Clustered on a wooded ridge in the Himalayan foothills of Himachal Pradesh, Dharamsala – or more accurately the township of McLeod Ganj above it – is internationally famous as the home of the Tibetan spiritual leader in exile, His Holiness the Dalai Lama. It’s also the home of a sizeable, and ever-growing, numbers of Tibetan refugees, most of whom undertook dangerous journeys across the mountains of their homeland to get there.
Their presence has totally transformed what was formerly a sleepy hill station into one of India’s principal attractions for foreign visitors. Tourists from all over the world come not only to attend public teachings by the Dalai Lama himself, but also to study Buddhist meditation, Tibetan performing arts, crafts and medicine, and to experience the unique atmosphere of this refugee town in the Himalayas.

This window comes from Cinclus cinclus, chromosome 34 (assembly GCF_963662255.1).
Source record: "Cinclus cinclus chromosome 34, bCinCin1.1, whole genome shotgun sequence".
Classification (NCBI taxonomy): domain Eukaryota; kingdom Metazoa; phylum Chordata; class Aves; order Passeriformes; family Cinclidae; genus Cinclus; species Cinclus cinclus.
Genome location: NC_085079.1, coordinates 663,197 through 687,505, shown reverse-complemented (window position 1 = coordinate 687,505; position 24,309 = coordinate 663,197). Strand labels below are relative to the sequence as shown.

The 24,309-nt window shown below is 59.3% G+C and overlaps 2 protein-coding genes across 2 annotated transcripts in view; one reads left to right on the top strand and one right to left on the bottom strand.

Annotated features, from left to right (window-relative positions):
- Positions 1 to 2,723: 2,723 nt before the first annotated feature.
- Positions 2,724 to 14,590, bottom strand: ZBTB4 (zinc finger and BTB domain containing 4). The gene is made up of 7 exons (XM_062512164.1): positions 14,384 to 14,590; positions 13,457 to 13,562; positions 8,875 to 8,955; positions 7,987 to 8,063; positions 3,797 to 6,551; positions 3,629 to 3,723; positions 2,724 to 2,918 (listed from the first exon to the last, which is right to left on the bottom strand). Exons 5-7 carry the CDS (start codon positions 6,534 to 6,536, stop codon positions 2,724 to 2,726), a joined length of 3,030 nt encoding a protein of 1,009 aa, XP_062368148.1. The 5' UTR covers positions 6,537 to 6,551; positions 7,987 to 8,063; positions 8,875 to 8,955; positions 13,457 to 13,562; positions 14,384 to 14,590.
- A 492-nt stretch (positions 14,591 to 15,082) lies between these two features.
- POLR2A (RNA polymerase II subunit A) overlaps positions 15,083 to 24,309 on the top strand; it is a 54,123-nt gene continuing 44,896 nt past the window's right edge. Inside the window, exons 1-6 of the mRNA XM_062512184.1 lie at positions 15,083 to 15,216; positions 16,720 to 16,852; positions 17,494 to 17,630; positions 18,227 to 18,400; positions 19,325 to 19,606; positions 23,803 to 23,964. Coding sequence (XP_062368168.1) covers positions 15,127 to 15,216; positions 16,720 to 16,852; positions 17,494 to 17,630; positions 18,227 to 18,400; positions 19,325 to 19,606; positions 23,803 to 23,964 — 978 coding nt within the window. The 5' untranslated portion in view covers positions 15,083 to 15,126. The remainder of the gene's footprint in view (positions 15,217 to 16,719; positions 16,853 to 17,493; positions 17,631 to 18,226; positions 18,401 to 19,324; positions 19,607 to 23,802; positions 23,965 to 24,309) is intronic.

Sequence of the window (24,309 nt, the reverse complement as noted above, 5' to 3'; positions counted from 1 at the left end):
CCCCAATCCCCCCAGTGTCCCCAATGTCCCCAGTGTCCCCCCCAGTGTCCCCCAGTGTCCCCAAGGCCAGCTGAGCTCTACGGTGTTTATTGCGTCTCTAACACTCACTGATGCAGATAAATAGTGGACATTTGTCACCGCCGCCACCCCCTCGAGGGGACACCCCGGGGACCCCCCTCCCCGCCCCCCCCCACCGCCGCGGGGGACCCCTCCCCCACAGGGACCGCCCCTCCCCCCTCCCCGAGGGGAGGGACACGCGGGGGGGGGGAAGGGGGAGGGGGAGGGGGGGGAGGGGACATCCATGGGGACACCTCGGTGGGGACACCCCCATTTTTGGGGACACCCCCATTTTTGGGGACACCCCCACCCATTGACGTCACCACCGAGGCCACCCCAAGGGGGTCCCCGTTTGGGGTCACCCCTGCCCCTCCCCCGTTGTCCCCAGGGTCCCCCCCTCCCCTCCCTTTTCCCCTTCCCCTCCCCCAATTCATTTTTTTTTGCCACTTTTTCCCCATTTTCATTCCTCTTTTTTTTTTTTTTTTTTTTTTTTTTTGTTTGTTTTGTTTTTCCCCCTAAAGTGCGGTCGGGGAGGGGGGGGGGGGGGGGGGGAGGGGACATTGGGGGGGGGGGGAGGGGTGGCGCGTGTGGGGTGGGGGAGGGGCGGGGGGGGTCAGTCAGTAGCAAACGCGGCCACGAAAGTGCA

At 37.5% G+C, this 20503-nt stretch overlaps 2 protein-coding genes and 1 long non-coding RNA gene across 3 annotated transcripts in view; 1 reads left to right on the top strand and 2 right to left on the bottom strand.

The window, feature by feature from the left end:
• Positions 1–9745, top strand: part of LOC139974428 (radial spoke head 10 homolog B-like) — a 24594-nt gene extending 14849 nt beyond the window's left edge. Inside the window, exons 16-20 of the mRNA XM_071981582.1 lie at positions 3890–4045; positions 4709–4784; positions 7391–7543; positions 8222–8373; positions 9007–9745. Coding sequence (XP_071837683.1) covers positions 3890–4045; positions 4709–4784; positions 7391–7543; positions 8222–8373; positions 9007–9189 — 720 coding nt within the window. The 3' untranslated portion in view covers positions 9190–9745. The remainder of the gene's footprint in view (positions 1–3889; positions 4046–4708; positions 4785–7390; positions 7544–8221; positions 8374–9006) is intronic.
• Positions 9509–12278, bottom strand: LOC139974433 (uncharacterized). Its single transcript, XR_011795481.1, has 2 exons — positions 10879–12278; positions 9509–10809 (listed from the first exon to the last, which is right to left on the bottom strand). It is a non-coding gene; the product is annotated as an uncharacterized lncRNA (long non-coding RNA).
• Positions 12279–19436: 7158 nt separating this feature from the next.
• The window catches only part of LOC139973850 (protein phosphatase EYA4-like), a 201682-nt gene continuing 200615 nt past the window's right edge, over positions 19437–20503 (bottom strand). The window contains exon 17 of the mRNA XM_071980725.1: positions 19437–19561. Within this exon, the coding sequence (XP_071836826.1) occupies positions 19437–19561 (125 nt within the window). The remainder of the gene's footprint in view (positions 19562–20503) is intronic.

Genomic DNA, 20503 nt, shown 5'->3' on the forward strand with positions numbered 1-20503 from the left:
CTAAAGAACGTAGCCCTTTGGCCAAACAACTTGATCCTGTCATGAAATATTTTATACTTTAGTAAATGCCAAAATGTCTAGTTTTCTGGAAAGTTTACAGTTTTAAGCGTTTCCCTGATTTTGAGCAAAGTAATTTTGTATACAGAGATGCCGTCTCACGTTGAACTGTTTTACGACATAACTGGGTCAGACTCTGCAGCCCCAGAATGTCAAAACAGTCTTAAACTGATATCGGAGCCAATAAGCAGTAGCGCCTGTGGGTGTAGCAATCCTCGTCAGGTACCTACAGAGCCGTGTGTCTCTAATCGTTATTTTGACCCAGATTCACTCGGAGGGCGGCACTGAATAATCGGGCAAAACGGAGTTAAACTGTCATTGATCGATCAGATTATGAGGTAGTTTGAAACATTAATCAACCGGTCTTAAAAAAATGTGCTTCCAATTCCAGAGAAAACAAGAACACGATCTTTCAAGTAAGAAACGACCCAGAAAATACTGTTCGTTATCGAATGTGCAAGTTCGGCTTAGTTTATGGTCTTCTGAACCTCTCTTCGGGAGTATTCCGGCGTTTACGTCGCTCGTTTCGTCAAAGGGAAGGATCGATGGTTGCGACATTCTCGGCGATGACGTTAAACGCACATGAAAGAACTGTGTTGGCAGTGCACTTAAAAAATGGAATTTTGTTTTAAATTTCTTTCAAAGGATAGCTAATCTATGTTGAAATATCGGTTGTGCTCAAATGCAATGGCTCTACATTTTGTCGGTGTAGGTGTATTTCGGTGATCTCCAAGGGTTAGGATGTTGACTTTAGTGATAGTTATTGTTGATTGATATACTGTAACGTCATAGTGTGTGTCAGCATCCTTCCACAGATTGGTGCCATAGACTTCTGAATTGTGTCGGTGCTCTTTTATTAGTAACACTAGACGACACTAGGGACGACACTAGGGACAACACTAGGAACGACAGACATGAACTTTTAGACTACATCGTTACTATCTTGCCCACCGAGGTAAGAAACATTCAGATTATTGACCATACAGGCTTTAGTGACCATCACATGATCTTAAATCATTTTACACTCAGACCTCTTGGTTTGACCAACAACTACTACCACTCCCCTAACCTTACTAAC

Set against the grey, snow-capped crags of the Dhauladhar Range (which here reach a culminating altitude of around 4,600m/15,000ft), the rooftops of McLeod Ganj are strung with fluttering prayer flags. Monasteries and temples house ranks of red-and-gold prayer wheels visited year-round by streams of Tibetan pilgrims from the plains. Sweeping views over the treetops and down the valley are to be had from the handful of lovely hotels TransIndus use in this area. But to savour the full majesty of the nearby Himalayan watershed, you’ll have to bring your hiking boots – McLeod Ganj is perfectly placed for some of the region’s finest treks.